In the Fall of 1968, we were constantly reminded of our absurd dispensability. We were too young to vote but old enough to die in a jungle. And fat chance of that. We were anti-war and anti-government. It was the year of the Tet Offensive and total clarity for us. We knew more about the war than anything Johnson, Humphrey, McNamara, Westmoreland, and Colby had to tell us. We knew that our lives were in the hands of liars and fools. It would take McNamara thirty years to admit what we could have told him over a few pitchers of beer. To be eighteen and know more about a war than the leaders of your nation is an experience of permanent impact.
Or maybe we just cared more.
1968. MLK finally killed by racists after years of attempted blackmail by closet queen J. Edgar Hoover and empty posturing by Eisenhower and Kennedy. Paul Monette would later (Becoming a Man, 1992) honor Hoover, Cardinal Spellman, and Roy Cohn as the homo death squad—postwar division, “three closeted mama’s boys, ensuring that the Aryan dream of elimination would continue.”
A decade earlier, Eisenhower, the laissez-faire president, had said, “You can’t legislate morality,” in the face of vicious racism in Little Rock, thereby prolonging the struggle for school integration. Strange, he had found it a lot easier to use force to overthrow democratically elected governments in Guatemala and Iran. Ike, if you can’t legislate morality, what exactly is the purpose of a law? Were these politicians really that stupid? Or mendacious? Or both? If both, in what proportion? This would become a different question with Nixon. How many parts liar, and how many paranoiac?
Our man, Gene McCarthy, tottered on the edge of whimsical egotism. He would reveal himself as someone unworthy of the passion so many of us brought to his campaign. Bobby Kennedy, a vindictive, articulate chameleon and opportunist, sold himself to a starstruck press as a liberal hero, but lost his head. George McGovern, a decent man and progressive, wouldn’t get traction ‘til ’72. We were left with Hubert Humphrey, his balls in LBJ’s pocket, and George Wallace, for God’s sake, and Richard Nixon–the new Nixon with the secret peace plan. If Amerika was dumb enough to fall for Nixon’s bullshit, we were smart enough to drop out of Amerika.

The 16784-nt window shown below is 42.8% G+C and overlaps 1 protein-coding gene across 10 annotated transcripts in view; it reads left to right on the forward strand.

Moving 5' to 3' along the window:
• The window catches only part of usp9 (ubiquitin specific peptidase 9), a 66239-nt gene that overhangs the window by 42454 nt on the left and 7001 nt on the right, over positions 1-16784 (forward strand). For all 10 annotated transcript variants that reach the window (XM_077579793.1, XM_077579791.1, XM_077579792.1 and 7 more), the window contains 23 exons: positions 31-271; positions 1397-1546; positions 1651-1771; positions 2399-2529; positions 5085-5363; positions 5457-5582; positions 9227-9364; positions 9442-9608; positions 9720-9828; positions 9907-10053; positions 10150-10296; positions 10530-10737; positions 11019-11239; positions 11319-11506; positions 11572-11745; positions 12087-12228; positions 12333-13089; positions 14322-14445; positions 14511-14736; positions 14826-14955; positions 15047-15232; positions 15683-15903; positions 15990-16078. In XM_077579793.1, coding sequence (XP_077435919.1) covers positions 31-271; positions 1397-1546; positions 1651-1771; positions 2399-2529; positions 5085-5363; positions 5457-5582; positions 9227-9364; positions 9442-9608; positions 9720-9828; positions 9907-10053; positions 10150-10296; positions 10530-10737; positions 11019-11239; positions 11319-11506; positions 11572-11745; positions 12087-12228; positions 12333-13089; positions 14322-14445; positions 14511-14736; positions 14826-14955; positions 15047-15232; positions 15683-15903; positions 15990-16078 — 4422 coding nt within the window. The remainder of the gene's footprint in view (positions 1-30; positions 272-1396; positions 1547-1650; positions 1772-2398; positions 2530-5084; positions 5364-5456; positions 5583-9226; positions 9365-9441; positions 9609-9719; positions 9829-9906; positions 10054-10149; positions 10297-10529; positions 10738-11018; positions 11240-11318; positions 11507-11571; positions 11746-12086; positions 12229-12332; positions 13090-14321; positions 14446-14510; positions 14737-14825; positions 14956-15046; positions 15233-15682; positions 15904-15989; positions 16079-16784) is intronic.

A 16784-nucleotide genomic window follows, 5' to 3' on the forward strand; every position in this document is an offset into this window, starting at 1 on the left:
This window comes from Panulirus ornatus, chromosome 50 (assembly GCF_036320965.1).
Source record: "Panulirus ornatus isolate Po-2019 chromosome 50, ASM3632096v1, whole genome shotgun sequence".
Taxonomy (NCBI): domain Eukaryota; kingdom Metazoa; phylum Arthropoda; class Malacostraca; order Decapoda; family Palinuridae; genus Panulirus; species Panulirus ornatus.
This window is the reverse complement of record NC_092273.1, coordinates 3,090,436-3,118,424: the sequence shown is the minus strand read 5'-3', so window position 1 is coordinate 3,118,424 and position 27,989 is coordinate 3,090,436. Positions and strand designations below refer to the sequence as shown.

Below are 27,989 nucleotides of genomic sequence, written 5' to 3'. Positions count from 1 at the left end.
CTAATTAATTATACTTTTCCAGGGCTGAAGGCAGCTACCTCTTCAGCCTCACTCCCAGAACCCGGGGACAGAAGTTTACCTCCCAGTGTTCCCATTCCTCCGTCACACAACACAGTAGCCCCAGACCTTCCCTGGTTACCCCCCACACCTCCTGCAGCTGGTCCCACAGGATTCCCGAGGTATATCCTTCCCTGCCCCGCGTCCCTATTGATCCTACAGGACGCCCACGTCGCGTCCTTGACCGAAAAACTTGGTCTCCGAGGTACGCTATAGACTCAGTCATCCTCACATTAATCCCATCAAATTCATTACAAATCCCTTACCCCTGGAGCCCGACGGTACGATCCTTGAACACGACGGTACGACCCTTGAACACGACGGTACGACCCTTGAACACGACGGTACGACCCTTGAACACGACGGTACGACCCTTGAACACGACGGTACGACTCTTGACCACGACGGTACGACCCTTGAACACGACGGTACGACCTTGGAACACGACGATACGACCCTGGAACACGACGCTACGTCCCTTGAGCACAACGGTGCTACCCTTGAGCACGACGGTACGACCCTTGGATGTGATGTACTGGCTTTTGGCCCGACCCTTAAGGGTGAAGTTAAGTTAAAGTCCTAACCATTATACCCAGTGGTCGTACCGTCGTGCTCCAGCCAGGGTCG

We marched and they gassed us. We chanted and they beat us and jailed us. We weren’t their children anymore. We didn’t belong to their nation. We were finding our own in Chicago and Berkely and Oakland, in Madison and Ann Arbor, in Brooklyn and at Woodstock, and in hitchhiking all over America and finding that most people were all right but just too buffaloed by all the crap they’d learned in high school and seen on television.
I heard the definitive on Nixon’s election while taking a shower in my dorm. Secret peace plan, my ass. I started thinking about it would feel like to have a bullet rip through my guts. Hey, there was no way I was fighting against revolutionaries, especially those inspired by the Declaration of Independence. Phil Ochs sang, “We were born in a revolution and died in a wasted war…it’s gone that way before.” We screamed at the president as we marched past the White House, “Hey, hey, LBJ, how many kids did you kill today?”
Meanwhile, the balloon man did his thing like a guard at Buckingham Palace or the Tomb of the Unknown Soldier. In his minimally communicative chant, he represented some fragile majesty that would be deflated by conversation. He had the dark shades of the jazzman for whom music was the only possible expression. Talk was cheap and getting cheaper every year.
But my friends and I were in a world of words. In the classroom, in books, and at demonstrations where long-haired orators jockeyed for position before the microphone or bullhorn. We postured for position, for prominence, for glory and for the chance to score with Grace Slick or Weatherwoman Bernadine Dohrn or someone who looked like them. Or maybe someone a little less threatening.
Someone like Marian, a friend we had made at Trinity College, a small Catholic women’s college–we called it a girl’s school then. Marian was a feminine, pretty, almost hippie who could never quite let go of her upper middle-class, Indianapolis, Republican roots. By 1976 she would be an enthusiastic Reagan supporter. But that was not surprising-she always came to embrace the politics of the last man she embraced. In 1971, after several sad affairs with mustachioed drunken radicals, she started hanging out at the Watergate complex with middle-aged men from the outer circles of the Nixon administration. She became a bit male-identified, in the language of the ’70s.
We called each other Brother Jim, Brother John, Sister Pam, Sister Marian. Who were we then, Sherwood Forest outlaws, robbing the corrupt sheriff? Or disciples of Christ, robbing the Romana, the Sanhedrin, and their lackeys of legitimacy? Or Black Muslims? Or white Negroes?